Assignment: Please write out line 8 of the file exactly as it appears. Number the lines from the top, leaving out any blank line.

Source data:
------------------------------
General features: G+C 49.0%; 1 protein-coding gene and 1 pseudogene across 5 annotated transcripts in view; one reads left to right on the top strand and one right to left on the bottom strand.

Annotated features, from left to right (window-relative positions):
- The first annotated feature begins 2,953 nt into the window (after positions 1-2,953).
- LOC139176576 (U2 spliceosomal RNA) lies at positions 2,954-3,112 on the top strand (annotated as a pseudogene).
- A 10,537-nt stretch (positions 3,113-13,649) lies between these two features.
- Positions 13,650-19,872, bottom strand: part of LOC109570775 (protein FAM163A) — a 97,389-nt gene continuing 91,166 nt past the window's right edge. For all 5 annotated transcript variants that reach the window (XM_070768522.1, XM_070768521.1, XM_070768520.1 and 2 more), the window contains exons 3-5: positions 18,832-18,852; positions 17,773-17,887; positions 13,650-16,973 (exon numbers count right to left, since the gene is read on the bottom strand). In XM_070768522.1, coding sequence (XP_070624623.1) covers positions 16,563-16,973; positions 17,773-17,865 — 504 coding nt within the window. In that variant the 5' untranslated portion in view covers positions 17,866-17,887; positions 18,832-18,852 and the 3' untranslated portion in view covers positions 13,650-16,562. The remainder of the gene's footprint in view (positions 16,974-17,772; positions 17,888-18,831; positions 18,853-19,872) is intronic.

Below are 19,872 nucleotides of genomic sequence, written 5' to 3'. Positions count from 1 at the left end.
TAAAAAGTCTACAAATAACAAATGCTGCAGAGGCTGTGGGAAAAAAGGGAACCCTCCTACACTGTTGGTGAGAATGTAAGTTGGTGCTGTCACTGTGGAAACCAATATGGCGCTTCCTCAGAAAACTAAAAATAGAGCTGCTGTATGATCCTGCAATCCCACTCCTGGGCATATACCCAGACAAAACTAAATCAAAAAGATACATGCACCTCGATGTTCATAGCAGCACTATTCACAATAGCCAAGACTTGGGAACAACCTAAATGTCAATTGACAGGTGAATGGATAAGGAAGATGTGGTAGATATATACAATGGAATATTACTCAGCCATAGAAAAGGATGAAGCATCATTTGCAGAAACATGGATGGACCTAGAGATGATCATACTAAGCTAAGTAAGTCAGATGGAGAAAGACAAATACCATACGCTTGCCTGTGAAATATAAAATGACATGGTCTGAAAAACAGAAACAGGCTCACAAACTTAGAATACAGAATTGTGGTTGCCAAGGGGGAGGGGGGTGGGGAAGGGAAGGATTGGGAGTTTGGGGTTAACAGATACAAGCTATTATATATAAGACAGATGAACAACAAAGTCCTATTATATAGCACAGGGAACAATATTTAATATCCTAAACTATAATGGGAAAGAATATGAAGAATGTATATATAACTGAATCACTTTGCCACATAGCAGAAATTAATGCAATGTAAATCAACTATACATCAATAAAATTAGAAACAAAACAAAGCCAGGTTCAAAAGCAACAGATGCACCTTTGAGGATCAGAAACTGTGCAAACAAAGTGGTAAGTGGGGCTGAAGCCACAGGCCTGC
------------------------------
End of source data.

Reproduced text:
TAAAAAGTCTACAAATAACAAATGCTGCAGAGGCTGTGGGAAAAAAGGGAACCCTCCTACACTGTTGGTGAGAATGTAAGTTGGTGCTGTCACTGTGGAAACCAATATGGCGCTTCCTCAGAAAACTAAAAATAGAGCTGCTGTATGATCCTGCAATCCCACTCCTGGGCATATACCCAGACAAAACTAAATCAAAAAGATACATGCACCTCGATGTTCATAGCAGCACTATTCACAATAGCCAAGACTTGGGAACAACCTAAATGTCAATTGACAGGTGAATGGATAAGGAAGATGTGGTAGATATATACAATGGAATATTACTCAGCCATAGAAAAGGATGAAGCATCATTTGCAGAAACATGGATGGACCTAGAGATGATCATACTAAGCTAAGTAAGTCAGATGGAGAAAGACAAATACCATACGCTTGCCTGTGAAATATAAAATGACATGGTCTGAAAAACAGAAACAGGCTCACAAACTTAGAATACAGAATTGTGGTTGCCAAGGGGGAGGGGGGTGGGGAAGGGAAGGATTGGGAGTTTGGGGTTAACAGATACAAGCTATTATATATAAGACAGATGAACAACAAAGTCCTATTATATAGCACAGGGAACAATATTTAATATCCTAAACTATAATGGGAAAGAATATGAAGAATGTATATATAACTGAATCACTTTGCCACATAGCAGAAATTAATGCAATGTAAATCAACTATACATCAATAAAATTAGAAACAAAACAAAGCCAGGTTCAAAAGCAACAGATGCACCTTTGAGGATCAGAAACTGTGCAAACAAAGTGGTAAGTGGGGCTGAAGCCACAGGCCTGC